President Grant Loved a Fast Horse!

West

I thought I would share this tidbit of history. This is not about politics, rather it is about the love of fast horses, respect, and two veterans of the Civil War…one of which was the President of the United States.

President Ulysses Grant became President for many reasons, but one of the main reasons was to make sure that everyone’s rights were being respected; especially those of freed slaves. He and his men fought and died for their rights, and he wanted to make sure those rights were honored.

President Grant loved his horses, and he loved even more racing them down the streets of Washington, D.C. Grant had quite the reputation for his horsemanship skills, which dated back to his West Point days. “In horsemanship,” said James Longstreet(a West Point classmate and future Confederate general), “…he was noted as the most proficient in the Academy. In fact, rider and horse held together like the fabled centaur.”

Grant preferred to ride the strongest horse and the horses that people were frightened of. He relished the challenge. He got into major trouble with the press when he supposedly instigated and participated in a high speed carriage race through Central Park after a political rally in 1866. Grant denied the accusations saying the stories were “almost” without foundation. He said he did take the reins, however there were no high speeds.

After he became President, the streets of D.C. were filled with reckless carriage drivers causing accident after accident. The D.C. police stepped up their patrols of the streets flagging down all hazardous riders.

The day after a mother and child were run over and seriously hurt, President Grant took to the streets with his buggy at break neck speeds passing M and 13th streets. Immediately police officer William West pulled President Grant over. West was a former black soldier who fought in the Civil War himself, and here he was pulling over the man he fought under. Instead of being intimidated at the sight of the President, West stood his ground.

The story goes that West put up his hand to pull over President Grant. Grant was going at a good clip, but with some effort he brought his horses to a stop. Like anyone riding a fast horse, no one likes being brought to an abrupt halt, so President Grant was a little bit testy when he asked why in the world the officer stopped him.

West said, “I want to inform you, Mr. President, that you are violating the law by speeding along this street. Your fast driving, sir, has set the example for a lot of other gentlemen.”

The president promptly apologized, stated it would never happen again, and he cantered away. However, when you appreciate the speed of a good horse, it is hard to never do it again. His self control only lasted for twenty four hours.

I imagine President Grant walked out to his stables seeing that his best horses were feeling full of their oats and thought, “What could it hurt to take them out for a little spin and burn off some of their energy?”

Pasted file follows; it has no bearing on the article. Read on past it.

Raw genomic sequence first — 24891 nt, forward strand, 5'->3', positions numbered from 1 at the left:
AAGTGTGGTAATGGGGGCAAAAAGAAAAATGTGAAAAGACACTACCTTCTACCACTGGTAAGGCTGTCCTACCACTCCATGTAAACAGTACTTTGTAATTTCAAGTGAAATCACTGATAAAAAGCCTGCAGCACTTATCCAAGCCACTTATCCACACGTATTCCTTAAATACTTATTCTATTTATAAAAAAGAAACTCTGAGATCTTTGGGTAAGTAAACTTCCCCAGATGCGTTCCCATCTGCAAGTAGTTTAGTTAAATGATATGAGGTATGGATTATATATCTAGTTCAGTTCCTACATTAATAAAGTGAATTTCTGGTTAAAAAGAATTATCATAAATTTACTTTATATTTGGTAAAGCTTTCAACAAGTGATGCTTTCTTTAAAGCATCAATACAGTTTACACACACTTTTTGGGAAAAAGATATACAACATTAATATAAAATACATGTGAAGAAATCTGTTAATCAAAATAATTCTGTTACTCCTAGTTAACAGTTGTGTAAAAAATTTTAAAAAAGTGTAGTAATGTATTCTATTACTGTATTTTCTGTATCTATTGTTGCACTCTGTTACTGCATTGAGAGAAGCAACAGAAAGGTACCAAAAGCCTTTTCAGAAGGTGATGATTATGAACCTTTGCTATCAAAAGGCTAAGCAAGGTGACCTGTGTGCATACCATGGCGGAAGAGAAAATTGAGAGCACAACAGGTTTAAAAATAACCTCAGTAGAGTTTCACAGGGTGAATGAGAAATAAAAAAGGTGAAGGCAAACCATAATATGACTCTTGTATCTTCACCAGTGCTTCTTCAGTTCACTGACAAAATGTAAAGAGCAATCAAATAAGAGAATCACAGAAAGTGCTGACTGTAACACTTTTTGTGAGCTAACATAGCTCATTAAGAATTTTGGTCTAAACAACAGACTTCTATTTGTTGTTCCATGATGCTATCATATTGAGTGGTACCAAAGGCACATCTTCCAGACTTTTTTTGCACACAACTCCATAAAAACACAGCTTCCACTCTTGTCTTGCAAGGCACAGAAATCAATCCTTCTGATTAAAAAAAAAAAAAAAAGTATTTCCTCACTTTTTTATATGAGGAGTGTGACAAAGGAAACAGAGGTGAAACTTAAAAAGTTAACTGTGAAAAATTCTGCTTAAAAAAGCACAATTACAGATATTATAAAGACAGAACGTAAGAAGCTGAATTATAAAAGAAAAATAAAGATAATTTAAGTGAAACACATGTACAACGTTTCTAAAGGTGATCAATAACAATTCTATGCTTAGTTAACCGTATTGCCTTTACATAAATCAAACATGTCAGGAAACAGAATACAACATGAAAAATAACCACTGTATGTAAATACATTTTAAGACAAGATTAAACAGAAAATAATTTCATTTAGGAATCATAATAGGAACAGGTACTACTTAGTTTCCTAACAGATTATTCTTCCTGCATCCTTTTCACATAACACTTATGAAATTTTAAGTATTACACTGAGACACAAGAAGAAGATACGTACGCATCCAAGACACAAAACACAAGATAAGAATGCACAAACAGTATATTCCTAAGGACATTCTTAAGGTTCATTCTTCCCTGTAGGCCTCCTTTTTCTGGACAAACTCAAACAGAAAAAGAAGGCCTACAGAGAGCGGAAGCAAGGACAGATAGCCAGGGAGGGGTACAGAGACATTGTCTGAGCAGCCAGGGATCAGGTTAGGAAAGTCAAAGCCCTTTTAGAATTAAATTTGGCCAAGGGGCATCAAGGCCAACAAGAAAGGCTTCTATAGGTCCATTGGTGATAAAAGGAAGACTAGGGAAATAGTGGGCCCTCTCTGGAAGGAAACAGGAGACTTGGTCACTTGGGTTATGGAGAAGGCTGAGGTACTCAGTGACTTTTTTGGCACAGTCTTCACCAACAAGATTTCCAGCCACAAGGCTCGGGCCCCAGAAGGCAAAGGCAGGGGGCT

Again, as he was racing along the streets, West stopped President Grant at M and 13 streets. This time it took President Grant an entire block before he could get his horses stopped.

In the Sept. 27, 1908, edition of the Washington Evening Star under the headline: “Only Policeman Who Ever Arrested a President,” the story of this infamous arrest is told by West himself.

The Star article states that Grant was like a “schoolboy” caught red handed by his teacher. He was a bit cocky and had a smile on his face as West approached him.

President Grant asked, “Do you think, officer, that I was violating the speed laws?”

“I do, Mr. President,” West said.

What was President Grant’s excuse? Well, it is one you may have used with the cops before; he had no idea he was going that fast.

According to the Star, West went on to say, ““I am very sorry, Mr. President, to have to do it,” he said, “for you are the chief of the nation, and I am nothing but a policeman, but duty is duty, sir, and I will have to place you under arrest.”

It is fact that President Grant and his buddies were arrested and taken down to the police station. No one knows what the President said about being arrested, however witnesses said he accepted it just fine telling everyone to go ahead and do their job. President Grant was ordered to put up twenty dollars as collateral and to appear in trial the next day. He never showed up for court.

After paying his fine, President Grant was allowed to walk back to the White House.

West and President Grant went on to become good friends as West was an excellent horseman too. They often got together when West later admitted to President Grant that before joining the police force, he was cited twenty times for being a speed demon too.

Author: reenchantedhorses

I'm an artist, writer, and a lover of thoroughbreds. I was born and raised in horse racing, and now I wish to help rehome them, educate people about how fantastic they are, and show what they can do.

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